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So, we’ve had the bedroom tax, which affected some UK householders. Now we have the staircase tax, which is affecting businesses – many of them SMEs. Before we’re all taxed on the height of the chair we’re sitting on, let’s look at the staircase tax.

What is the staircase tax?

Previously, when business owners bought or rented premises over more than one floor, their concerns over communal staircases were limited to security and access issues – and who might be liable if an unfortunate customer toppled down them. They were just a part of life for the many small businesses that occupied two or more rooms or floors of a small block or converted house.

But the ‘staircase tax’ – as its critics call it – has changed all that. The phrase refers to an additional charge put on the business rates of those business in England and Wales that have rooms/offices or floors linked by not just communal stairs, but also a communal lift or corridor.

Not only has the staircase tax been introduced – it’s also been backdated. For businesses in England, they will have this charge backdated to 2015, which is bad enough. But unlucky businesses in Wales will have their staircase tax backdated all the way to 2010.

So, where did this new charge come from?

Both the charge and the decision to backdate it are the result of a ruling in the supreme Court on the Woolway v Mazars case. Originally, chartered accountants Mazars successfully applied to the Valuation Tribunal and Upper Tribunal to have the two office floors it occupied treated as one hereditament. Mr Woolway of the VOA successfully appealed to have the decision overturned.

The Valuation Office Agency said the ruling clarified the law, obliged it to make and backdate the changes.

“The Valuation Office Agency has a responsibility to maintain a correct and up-to-date rating list,” said a spokesperson. “As a result of the Supreme Court’s decision, we had to change how we value some properties for business rates.”

Unpopular and ‘Particularly Unfair’

Coming so soon after a business rates hike for many small businesses, unsurprisingly, this extra charge is proving unpopular among them – particularly as rates relief is only available while your property’s rateable value remains at under £12,000.

It’s also provoked cross-party calls for a rethink. Chi Onwurah (Labour Shadow Business Minister) and Vince Cable (Leader of the, Liberal Democrats) have both spoken out against it, while of it, while Jacob Rees-Mogg wants the backdated charges delayed and the loophole closed. Nicky Morgan, Chair of the Treasury Select Committee, has written to Melissa Tatton, chief executive of the Valuation Office Agency (VOA), asking how many businesses will be affected and what will be done to mitigate that effect.

She said, “On the face of it, it seems unfair to tax businesses differently depending solely on whether the staircases between their rooms are communal or private. It seems particularly unfair for the increase in rates to be backdated.”

“This significant escalation of cross-party scrutiny of the staircase tax will be hugely welcomed by the thousands of firms set to be stung by this ridiculous levy,” said Mike Cherry, National Chairman of the FSB.

“No small business should receive a sudden tax hike of 5,000% simply because a workspace has been separated, for years, by a communal area, stairway or lift. Some small business owners are discussing whether to knock holes in their walls or stick a staircase on the outside of their premises.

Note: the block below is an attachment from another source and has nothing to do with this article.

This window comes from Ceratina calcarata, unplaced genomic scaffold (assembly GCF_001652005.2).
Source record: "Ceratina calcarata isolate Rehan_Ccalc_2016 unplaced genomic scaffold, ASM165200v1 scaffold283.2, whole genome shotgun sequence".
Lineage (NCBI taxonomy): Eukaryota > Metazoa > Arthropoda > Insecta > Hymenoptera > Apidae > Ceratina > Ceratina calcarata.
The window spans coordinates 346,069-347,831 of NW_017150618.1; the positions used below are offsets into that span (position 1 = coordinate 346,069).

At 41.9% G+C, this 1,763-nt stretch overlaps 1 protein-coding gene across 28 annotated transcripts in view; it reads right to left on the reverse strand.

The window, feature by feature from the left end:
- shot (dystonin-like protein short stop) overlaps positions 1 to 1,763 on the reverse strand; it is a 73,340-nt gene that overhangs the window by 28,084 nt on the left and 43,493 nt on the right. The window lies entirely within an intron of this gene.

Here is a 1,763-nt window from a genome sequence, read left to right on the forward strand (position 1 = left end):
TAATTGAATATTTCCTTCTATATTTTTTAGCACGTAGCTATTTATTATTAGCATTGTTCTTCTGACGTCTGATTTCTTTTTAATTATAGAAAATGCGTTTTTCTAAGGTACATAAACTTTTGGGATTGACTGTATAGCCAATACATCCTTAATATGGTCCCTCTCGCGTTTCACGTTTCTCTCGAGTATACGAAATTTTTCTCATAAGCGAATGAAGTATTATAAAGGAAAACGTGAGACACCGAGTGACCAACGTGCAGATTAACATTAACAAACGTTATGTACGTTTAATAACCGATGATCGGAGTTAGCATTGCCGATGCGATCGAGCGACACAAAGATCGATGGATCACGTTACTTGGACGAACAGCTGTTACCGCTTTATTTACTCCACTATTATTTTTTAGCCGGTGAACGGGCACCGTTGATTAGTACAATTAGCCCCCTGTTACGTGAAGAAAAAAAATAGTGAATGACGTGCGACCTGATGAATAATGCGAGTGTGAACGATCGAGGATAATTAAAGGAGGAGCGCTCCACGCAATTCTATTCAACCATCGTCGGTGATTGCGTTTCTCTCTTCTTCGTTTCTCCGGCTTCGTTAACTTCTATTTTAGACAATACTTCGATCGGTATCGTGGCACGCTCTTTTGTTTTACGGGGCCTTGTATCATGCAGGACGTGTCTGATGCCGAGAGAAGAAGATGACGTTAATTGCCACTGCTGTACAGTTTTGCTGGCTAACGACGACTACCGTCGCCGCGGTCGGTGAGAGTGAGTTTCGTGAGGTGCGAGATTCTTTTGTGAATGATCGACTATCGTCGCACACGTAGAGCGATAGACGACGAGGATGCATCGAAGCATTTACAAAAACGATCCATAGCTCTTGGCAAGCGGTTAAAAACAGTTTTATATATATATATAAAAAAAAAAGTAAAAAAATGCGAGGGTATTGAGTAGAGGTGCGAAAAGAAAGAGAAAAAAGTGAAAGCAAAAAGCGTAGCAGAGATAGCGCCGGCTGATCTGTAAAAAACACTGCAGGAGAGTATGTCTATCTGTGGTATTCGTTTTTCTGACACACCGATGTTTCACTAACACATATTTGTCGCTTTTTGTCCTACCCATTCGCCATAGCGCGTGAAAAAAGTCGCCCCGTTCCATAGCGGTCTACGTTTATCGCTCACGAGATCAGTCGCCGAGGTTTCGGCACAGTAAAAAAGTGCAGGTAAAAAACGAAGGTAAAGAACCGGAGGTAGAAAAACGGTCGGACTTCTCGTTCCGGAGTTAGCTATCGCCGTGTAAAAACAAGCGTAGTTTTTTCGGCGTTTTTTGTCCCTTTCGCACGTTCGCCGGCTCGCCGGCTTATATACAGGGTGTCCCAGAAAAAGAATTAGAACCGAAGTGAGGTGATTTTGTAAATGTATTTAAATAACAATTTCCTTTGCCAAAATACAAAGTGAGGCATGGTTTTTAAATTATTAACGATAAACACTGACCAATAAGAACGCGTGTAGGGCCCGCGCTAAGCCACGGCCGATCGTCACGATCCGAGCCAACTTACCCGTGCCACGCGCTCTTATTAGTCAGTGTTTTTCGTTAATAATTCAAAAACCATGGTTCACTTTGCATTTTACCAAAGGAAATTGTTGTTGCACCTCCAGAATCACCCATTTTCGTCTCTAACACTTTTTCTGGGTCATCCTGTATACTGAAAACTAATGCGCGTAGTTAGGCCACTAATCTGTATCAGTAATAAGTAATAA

“This is no way to run a tax system in the 20th century, let alone the 21st. Ministers have the power to provide relief, and they should do this urgently – to correct this defect in the UK tax system.”

Entrepreneurs Faced with a ‘Regressive System’

The Federation of Small Businesses (FSB) has estimated that 80,000 properties are affected by the rate change.

“This latest twist in the business rates tale serves as yet another reminder of what a regressive system our entrepreneurs are faces with when it comes to this tax,” said Mike Cherry.

“How can it be right that you’re hit with a massively inflated bill simply because the staircase you use is shared and not private? And these bills are backdated, stinging firms that are still waiting on delivery of relief measures announced more than five months ago.

But it’s not just the little guy that’s suffering. In an ironic twist, it seems the VOA itself faces a bill of £100,000 – as it operates across multiple floors at its offices in Manchester, Halifax, Huddersfield and Crewe.

Mike Cherry said, “Reports that the VOA has managed to serve itself a hiked business rates bill as a result of the staircase tax underline how little thought it has given to this levy.

“The tax will disincentivise future growth, stinging small firms that expand operations within shared buildings. What’s even worse is that it’s hitting businesses that weren’t aware of the tax before they took additional work space over the last few years. We’ve heard from a number of small firms that would have made alternative arrangements if they’d known about the staircase tax.

“The government needs to end the charging of this ridiculous tax or risk stunting small business ambition at a time of unprecedented uncertainty and when the costs of doing business are already at their highest in four years.”

Has the staircase tax affected your business? How much more has it added to your business rates bill? Let us know.

About The Author

Karl Bilby

We work very closely with our expert accountants to bring you the latest factually correct tax and accounting news. We also enjoy writing about small business news that we hope you find useful!

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